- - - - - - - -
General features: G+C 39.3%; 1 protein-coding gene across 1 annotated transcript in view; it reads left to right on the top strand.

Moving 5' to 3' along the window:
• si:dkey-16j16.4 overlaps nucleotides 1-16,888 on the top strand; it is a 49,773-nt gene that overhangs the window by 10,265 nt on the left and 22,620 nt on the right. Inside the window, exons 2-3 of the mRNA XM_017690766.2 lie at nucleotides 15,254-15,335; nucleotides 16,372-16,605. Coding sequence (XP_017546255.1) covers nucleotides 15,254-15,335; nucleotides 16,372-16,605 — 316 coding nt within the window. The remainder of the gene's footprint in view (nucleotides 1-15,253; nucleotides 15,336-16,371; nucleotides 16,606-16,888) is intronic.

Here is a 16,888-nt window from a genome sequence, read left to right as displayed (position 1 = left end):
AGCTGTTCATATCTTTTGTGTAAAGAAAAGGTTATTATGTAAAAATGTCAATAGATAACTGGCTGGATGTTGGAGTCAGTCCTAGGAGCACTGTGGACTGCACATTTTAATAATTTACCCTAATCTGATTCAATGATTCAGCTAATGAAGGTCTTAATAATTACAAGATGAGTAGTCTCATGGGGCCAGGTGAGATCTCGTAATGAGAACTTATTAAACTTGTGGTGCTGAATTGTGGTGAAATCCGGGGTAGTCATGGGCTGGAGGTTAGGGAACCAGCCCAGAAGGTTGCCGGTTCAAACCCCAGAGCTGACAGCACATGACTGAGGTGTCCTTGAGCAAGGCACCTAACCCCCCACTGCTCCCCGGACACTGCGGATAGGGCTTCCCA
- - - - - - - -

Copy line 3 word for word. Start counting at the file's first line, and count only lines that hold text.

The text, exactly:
• si:dkey-16j16.4 overlaps nucleotides 1-16,888 on the top strand; it is a 49,773-nt gene that overhangs the window by 10,265 nt on the left and 22,620 nt on the right. Inside the window, exons 2-3 of the mRNA XM_017690766.2 lie at nucleotides 15,254-15,335; nucleotides 16,372-16,605. Coding sequence (XP_017546255.1) covers nucleotides 15,254-15,335; nucleotides 16,372-16,605 — 316 coding nt within the window. The remainder of the gene's footprint in view (nucleotides 1-15,253; nucleotides 15,336-16,371; nucleotides 16,606-16,888) is intronic.